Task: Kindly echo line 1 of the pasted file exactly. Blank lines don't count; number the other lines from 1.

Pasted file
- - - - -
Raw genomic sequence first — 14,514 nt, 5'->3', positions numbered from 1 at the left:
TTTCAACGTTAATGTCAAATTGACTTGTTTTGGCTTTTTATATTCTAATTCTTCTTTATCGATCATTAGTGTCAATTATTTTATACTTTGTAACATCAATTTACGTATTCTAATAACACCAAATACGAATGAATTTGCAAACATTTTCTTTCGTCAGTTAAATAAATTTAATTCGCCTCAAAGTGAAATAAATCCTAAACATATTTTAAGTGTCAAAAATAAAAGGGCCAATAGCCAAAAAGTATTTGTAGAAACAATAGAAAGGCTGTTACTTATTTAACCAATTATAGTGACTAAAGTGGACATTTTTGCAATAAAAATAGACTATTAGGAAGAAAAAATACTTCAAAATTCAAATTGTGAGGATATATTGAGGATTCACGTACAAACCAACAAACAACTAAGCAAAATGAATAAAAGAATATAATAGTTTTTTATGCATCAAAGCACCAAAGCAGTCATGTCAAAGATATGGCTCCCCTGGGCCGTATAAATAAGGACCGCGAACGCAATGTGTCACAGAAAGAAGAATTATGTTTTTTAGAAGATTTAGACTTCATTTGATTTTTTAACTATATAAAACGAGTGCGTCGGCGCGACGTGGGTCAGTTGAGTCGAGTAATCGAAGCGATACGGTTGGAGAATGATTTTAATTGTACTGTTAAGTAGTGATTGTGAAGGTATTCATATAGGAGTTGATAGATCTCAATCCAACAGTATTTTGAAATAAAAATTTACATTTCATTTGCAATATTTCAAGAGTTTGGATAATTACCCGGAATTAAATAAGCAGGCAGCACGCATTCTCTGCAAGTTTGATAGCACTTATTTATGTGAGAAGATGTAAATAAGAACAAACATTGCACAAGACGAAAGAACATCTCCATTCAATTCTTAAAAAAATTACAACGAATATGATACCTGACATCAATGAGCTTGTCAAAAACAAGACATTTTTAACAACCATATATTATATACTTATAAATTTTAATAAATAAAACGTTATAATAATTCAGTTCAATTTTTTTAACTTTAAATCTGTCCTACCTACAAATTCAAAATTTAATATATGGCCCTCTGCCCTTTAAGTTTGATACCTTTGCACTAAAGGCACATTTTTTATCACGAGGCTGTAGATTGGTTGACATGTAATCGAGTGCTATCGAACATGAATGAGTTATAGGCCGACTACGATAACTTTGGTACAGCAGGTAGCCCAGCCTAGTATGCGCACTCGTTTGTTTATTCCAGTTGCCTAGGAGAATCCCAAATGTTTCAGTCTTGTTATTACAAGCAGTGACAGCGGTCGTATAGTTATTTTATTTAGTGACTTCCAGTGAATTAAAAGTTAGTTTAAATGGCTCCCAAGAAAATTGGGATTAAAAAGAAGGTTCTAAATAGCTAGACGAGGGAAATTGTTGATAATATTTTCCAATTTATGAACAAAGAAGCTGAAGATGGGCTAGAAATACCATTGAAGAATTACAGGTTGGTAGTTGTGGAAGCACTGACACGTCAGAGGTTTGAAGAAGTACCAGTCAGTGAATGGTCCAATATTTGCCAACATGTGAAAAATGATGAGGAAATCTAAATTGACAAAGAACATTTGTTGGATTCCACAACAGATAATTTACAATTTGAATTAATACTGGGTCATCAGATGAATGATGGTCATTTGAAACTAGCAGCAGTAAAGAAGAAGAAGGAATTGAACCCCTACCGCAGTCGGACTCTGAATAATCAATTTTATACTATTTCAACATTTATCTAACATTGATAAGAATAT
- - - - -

Raw genomic sequence first — 14,514 nt, 5'->3', positions numbered from 1 at the left: